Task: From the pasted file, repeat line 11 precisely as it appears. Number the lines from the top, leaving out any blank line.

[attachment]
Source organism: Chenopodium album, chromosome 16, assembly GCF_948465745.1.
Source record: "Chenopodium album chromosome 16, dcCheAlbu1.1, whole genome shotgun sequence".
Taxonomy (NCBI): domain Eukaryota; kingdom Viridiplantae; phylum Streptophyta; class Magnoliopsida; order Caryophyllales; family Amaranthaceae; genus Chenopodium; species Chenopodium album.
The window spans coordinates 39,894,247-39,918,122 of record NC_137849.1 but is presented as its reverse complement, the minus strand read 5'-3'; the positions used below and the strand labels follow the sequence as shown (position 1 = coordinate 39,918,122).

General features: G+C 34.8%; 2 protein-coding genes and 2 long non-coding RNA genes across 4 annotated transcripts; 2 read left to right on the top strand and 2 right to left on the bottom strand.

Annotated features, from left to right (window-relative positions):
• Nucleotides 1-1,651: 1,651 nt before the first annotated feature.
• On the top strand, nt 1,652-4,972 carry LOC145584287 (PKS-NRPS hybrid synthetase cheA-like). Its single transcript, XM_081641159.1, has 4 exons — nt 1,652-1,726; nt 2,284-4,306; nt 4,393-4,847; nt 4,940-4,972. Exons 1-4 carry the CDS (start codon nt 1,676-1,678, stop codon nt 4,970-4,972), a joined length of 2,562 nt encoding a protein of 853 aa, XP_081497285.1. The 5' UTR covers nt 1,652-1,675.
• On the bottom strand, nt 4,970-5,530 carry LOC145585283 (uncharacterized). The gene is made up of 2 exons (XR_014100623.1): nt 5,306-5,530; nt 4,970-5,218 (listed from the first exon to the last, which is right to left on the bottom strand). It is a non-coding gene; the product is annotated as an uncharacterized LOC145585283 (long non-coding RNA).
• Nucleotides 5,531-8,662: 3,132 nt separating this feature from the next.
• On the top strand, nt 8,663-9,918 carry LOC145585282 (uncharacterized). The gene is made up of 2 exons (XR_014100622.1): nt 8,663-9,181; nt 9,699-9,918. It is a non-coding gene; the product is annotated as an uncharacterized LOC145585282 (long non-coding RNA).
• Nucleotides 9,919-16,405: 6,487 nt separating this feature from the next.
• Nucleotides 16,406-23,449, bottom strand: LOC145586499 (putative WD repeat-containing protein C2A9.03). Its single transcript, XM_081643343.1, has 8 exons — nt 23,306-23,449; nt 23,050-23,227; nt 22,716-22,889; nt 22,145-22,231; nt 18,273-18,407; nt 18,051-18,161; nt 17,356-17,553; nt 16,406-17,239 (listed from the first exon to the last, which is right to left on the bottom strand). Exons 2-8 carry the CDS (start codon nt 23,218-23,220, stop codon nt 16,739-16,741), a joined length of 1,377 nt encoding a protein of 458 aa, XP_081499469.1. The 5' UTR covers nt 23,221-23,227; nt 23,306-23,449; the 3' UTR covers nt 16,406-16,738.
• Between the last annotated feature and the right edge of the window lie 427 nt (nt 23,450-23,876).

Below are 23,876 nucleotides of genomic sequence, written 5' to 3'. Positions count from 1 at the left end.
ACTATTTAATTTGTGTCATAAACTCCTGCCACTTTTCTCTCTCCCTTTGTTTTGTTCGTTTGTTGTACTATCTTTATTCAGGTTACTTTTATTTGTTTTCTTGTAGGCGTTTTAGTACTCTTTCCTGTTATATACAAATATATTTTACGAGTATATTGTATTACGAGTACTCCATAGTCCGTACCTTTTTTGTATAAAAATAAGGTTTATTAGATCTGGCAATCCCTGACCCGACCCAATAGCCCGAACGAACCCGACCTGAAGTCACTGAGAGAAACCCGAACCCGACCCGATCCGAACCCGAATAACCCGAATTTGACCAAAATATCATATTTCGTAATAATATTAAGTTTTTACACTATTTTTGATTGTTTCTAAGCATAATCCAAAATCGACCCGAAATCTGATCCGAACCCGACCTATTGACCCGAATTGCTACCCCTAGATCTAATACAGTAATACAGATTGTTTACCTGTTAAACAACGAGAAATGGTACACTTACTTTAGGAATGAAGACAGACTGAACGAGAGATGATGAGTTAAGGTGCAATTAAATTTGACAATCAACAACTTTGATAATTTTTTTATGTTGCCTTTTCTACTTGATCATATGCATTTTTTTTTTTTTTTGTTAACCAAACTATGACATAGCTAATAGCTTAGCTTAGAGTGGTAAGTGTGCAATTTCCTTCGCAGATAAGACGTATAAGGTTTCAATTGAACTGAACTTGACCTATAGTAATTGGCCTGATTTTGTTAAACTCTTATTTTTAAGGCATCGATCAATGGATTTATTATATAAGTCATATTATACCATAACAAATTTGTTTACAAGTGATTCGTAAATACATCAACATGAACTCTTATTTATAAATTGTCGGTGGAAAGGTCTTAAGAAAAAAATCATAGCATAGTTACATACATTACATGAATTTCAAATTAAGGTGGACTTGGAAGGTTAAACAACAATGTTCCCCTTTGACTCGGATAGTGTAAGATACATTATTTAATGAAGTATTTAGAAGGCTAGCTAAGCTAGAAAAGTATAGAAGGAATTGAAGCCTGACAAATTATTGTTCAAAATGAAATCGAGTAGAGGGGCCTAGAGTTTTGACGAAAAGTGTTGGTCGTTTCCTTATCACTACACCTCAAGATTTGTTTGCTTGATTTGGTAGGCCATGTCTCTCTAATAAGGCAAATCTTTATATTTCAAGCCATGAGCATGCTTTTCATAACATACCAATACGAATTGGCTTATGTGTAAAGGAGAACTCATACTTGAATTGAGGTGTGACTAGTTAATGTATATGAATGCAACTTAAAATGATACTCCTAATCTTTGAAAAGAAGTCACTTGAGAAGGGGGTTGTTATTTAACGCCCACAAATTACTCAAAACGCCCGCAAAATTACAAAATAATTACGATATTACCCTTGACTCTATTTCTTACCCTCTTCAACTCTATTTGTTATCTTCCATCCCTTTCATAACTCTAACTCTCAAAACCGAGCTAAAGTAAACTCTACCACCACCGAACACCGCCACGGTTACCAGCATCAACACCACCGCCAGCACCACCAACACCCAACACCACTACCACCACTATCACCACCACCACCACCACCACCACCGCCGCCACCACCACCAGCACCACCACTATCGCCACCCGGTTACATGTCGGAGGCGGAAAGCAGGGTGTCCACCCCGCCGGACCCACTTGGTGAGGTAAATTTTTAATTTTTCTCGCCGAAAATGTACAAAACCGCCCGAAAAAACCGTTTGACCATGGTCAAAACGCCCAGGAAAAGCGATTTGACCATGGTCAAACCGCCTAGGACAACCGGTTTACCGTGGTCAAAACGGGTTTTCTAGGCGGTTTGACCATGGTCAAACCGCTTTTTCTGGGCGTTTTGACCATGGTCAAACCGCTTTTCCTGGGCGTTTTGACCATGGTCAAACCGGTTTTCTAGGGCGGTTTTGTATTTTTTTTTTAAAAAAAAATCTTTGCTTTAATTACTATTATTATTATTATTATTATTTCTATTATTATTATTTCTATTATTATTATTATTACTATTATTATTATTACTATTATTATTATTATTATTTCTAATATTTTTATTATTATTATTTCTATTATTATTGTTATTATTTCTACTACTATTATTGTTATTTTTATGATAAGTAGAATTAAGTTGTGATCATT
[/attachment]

• On the top strand, nt 8,663-9,918 carry LOC145585282 (uncharacterized). The gene is made up of 2 exons (XR_014100622.1): nt 8,663-9,181; nt 9,699-9,918. It is a non-coding gene; the product is annotated as an uncharacterized LOC145585282 (long non-coding RNA).